moving on to the front side, detach the metal hood if it is not already so. the front element is held in place by a retaining ring [10(a)] that screws directly into the filter thread. there are 2 notches on opposite sides of this ring as well that allow a suitable tool to latch onto and twists this ring off. so there, take off the front element (handle with care!) and clean it up nicely as needed, and clean off the dust and whatever junks there are in the space inside. then replace back the front element and lock the retaining ring back in place...

here is the end of part 1. head on to part 2 of this guide, where we'll take a look at the aperture assembly, as well as some further tips for re-assembly later...

9 comments:

  1. Hi! This is really useful, if only I had discovered this tutorial BEFORE taking my Pentacon apart. Now I've seemed to misaligned parts 3a, 3b, and 4b. The focus ring can't be turned to infinity, it does stop nicely at the closest focusing distance, however.

    Just a matter of trying again b trial and error? Part 4b seems quite difficult to screw back to part 4a.

    ReplyDelete
  2. @Hans,
    the re-assembly of the focus ring 4(b) should use the infinity mark and f2.8 aperture position as guiding point. on 4(b), the portion which holds the 2x guide pins should be turned all the way to infinity side (don't remember left or right, try both ways.. it should be the more compact position). i think you can't reach infinity because this portion is not correct (i.e. not turned all the way before you replaced the guide pins).

    then screw it all the way back onto the helicoid making sure that when it stopped, the infinity mark on the focus ring (sleeping '8' figure) is aligned with the 'red dot' aperture indicator further up. if it is off, unscrew and repeat. when this is properly aligned, the guide pin holes should be close to the slots that the pins are supposed to push against, and this portion just need to be turned a little to align the guide pin holes with the slots. then insert back the guide pins and 4(a) part, and the rest.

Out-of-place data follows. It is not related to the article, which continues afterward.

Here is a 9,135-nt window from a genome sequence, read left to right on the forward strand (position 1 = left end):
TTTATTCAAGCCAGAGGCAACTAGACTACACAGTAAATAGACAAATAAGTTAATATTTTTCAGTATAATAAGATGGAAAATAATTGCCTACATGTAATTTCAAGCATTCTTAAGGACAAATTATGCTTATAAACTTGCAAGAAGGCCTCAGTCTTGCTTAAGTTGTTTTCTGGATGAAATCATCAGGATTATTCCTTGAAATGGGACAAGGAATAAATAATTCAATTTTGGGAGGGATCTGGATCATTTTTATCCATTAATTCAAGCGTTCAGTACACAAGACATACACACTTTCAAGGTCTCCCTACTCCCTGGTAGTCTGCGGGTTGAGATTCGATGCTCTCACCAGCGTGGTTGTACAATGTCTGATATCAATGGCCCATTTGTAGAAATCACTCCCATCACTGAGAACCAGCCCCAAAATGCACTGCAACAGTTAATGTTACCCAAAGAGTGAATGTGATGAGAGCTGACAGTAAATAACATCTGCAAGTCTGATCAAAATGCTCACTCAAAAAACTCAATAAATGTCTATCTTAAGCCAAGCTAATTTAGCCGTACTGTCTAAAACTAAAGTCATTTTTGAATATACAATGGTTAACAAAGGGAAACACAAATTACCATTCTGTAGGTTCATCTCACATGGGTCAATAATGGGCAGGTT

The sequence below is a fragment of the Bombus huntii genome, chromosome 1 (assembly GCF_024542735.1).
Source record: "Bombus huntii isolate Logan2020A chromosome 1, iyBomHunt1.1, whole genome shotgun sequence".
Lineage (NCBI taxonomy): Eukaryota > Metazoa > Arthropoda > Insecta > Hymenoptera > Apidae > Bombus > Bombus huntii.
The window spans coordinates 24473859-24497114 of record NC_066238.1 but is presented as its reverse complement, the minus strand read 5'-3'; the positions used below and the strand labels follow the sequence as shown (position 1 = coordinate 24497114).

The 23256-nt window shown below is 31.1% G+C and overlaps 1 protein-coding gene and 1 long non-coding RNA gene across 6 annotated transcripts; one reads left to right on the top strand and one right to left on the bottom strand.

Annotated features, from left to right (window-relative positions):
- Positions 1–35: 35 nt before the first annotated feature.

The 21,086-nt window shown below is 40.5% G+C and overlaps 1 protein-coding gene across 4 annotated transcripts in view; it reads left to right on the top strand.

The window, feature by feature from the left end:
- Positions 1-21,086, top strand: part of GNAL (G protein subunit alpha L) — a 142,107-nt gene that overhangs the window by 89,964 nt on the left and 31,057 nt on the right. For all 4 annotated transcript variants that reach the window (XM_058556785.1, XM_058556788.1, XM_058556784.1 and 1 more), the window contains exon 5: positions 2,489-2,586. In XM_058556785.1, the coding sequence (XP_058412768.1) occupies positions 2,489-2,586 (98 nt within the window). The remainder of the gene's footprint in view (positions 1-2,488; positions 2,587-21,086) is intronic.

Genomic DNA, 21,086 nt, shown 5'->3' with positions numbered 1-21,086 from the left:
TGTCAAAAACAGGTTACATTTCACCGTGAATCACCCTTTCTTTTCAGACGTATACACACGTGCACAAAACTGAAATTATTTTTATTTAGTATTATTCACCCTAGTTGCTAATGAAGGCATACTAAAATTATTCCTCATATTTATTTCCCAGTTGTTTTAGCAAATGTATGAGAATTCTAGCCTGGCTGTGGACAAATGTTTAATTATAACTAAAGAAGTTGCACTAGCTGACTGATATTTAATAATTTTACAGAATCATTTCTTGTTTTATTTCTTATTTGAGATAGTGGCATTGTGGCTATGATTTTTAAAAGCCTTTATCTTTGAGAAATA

ReplyDelete
  3. Hi,

    First of all, thanks for this guide, I already saved this to my HDD in case the internet goes down and I can no longer access this :)...

    I have 3 versions of this lens the Pentacon zebra like, the knurled metal focusing ring (this one have one air bubble in the front element), and the square-grid focusing ring style, I bought them all with good optics but with some kind of defect mechanically, like light rust on blades, or tons of dried oil on blades causing one to pop out, and one pre-set's mechanism screw rattling inside on another.
    I think I'm going to re-blue the blades of the one that had rust on it, just to add some protection.
    The hard part with this lens is to reassemble the iris mechanism, it took me 2 hours to do this on the first time, now I can do this in about 15 minutes, but still is a pain to do so :)...

    Thanks again...

    P.S.- Sorry my English :)...

    ReplyDelete
  4. Thanks for taking the time to write this excellent guide! I have one of the Pentacon zebra lenses but it seems to be almost identical inside so I was able to follow this guide.

    I took my lens apart for repair because there was fungus between the pair of elements 5(b). This was easy to clean, but after reassembling the lens the focus action is now very stuff. I applied some silicone grease on the thread of the helicoid but this didn't help. The action is not stiff just twisting the focus ring on the helicoid; it only becomes stiff when 4(a) is put back on again.

    Any hints as to what I might look at next?

    Thanks,
    Jonathan

    ReplyDelete
    Replies
    1. @Jonathan, check whether the focus ring is rubbing against anything, or maybe there is too much grease which make things a tight fit. hard to tell without looking at the physical lens itself. i no longer own any versions of this lens...

      Delete
  5. Could you please elaborate on 4a and 4b removal? Do I need to press the pins while unscrewing 4a?
    Thank you!

    ReplyDelete
    Replies
    1. No need anymore. I have Pentacon 200 f4 preset and your guide was the closest thing on the www related to he disassembly of 200 f4. But they differ from that step on - I just had to figure out how to proceed with mine.

      Delete
  6. Hi,

    Could you help me identify if the lens here is the 15 blades one?

    The second pic here: http://olx.pt/anuncio/mquina-praktica-super-tl1000-IDuMSXT.html#a3a77993bc

    ReplyDelete
  7. This comment has been removed by the author.

    ReplyDelete